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Casket

  • Place of origin:

    England (made)

  • Date:

    1650-1675 (made)

  • Artist/Maker:

    Unknown

  • Materials and Techniques:

    Silk and metal-work embroidery on satin over a wood casket

  • Credit Line:

    Given by Miss S. Beatrice Watkins.

  • Museum number:

    T.98-1929

  • Gallery location:

    In Storage

Object Type
Caskets were made and used by girls in the 17th century. The girls would decorate small panels with embroidery which would then be sent to a cabinet-maker to be made up into a casket. They were often fitted with compartments for sewing and writing as well as a small mirror. Many cabinets also had secret compartments, used to store personal possessions such as jewellery or letters. The high cost of the materials, as well as the skill needed to create these caskets, means they could only have been made in wealthy households.

People
The panels were worked by young girls, aged around 11 or 12, as part of their education. Girls started learning needlework skills aged 6 or 7, first creating a band sampler (see T.433-1990) and then moving on to more complex pieces such as cutwork. Embroidering the panels of a casket or for a mirror (see T.17-1955) appears to have been one of the last stage of a girl’s needlework education. These skills would be useful later in life in the management of a household.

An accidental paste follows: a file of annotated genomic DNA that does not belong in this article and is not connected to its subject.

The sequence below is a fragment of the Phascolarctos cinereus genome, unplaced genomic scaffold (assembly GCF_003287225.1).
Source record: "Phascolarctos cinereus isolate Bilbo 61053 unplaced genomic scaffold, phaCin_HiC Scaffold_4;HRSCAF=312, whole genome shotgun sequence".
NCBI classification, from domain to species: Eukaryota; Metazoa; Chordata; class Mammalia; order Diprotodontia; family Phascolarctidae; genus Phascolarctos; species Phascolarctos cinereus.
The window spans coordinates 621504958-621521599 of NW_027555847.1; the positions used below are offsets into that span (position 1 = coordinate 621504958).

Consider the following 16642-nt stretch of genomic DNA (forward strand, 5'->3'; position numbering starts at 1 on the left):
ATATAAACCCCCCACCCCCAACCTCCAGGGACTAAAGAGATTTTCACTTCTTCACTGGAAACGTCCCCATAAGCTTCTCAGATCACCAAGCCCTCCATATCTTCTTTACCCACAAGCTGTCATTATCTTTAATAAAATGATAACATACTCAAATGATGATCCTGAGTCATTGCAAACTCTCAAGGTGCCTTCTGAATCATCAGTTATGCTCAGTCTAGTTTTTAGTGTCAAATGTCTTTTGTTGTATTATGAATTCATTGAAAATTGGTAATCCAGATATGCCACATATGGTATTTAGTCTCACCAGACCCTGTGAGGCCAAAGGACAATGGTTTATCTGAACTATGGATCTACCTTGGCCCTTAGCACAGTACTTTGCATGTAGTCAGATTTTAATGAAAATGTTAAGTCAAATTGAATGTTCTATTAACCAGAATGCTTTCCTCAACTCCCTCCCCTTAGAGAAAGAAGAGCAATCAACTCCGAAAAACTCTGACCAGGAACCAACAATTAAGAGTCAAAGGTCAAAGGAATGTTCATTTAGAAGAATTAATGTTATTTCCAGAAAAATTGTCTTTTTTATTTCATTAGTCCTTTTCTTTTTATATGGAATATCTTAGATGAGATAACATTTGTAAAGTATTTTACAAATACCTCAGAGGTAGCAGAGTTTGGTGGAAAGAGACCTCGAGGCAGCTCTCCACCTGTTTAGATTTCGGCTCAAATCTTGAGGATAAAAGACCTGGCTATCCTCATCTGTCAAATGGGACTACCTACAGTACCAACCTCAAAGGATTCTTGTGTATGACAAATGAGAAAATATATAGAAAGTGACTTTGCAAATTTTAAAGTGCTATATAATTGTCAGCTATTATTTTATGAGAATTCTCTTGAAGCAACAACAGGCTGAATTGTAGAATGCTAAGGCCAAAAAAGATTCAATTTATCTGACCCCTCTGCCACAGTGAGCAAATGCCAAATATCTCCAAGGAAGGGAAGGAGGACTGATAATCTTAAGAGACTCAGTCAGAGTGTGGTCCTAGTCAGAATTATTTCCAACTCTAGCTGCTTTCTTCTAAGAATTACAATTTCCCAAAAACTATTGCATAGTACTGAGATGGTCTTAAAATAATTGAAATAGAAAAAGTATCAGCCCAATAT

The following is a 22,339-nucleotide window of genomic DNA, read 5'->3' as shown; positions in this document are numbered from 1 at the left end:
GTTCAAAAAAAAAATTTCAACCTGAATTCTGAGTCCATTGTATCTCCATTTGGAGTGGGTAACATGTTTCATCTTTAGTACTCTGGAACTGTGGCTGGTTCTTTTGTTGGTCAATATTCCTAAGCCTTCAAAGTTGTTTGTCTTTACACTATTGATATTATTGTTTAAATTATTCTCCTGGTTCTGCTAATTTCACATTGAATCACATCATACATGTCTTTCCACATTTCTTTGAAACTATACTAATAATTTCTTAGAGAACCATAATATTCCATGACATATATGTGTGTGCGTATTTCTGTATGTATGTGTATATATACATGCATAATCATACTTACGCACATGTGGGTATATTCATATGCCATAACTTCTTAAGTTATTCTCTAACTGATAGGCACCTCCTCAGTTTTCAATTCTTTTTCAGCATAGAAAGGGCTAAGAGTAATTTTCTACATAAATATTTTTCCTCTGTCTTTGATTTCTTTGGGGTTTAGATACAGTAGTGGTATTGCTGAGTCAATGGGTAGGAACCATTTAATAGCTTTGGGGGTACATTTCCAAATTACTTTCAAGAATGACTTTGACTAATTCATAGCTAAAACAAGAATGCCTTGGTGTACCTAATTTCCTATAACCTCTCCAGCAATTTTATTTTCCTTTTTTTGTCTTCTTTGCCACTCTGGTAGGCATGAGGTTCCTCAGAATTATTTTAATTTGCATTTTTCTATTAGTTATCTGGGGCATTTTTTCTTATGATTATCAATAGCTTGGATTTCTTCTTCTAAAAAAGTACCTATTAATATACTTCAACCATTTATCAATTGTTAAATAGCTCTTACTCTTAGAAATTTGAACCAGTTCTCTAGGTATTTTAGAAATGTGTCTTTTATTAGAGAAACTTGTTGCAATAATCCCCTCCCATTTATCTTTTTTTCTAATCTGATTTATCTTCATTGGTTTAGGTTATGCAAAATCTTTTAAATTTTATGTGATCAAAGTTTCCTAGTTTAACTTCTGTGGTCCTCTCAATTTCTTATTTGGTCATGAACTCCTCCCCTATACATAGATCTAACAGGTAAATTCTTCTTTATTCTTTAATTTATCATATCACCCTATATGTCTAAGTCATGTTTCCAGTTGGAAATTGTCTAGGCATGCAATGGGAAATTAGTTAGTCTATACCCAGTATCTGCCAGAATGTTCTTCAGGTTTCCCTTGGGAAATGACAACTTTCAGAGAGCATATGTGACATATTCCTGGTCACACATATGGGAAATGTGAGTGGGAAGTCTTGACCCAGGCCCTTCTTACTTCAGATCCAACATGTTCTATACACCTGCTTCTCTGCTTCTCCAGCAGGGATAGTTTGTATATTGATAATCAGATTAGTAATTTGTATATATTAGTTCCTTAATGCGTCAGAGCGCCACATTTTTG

Materials & Designs
Biblical, mythological and classical scenes were all popular themes for decorating caskets. While some girls may have designs their own panels, taking inspiration from sources such as illustrated bibles, it also appears to have been possible to have purchased designs, which the embroiderer could then customise by using certain colours or adding in features. This casket is the largest in the V&A's collection.

Physical description

Needlework casket of wood overlaid with silk embroidery on satin fabric. Embroidery includes flat stitch and raised work in coloured silks and metal thread. The edges are bound with green paper and the inside is lined with pink satin and marked paper. On the top is a king beneath a canopy and four ovals with portraits of a man, a woman, a lion, and a unicorn. At the back is a vase of flowers, on the sides are animals, and on the doors are two symbolic figures.

Place of Origin

England (made)

Date

1650-1675 (made)

Artist/maker

Unknown

Materials and Techniques

Silk and metal-work embroidery on satin over a wood casket

Dimensions

Height: 12 in, Width: 19 in, Depth: 14 in

Object history note

Registered File number 1929/5867.

Descriptive line

embroidered, 1700s, English; inside carboard box - fragile

Materials

Satin; Silk thread; Metal thread; Wood

Techniques

Embroidered; Stump work

Categories

Needlework accessories; Embroidery

Collection

Textiles and Fashion Collection

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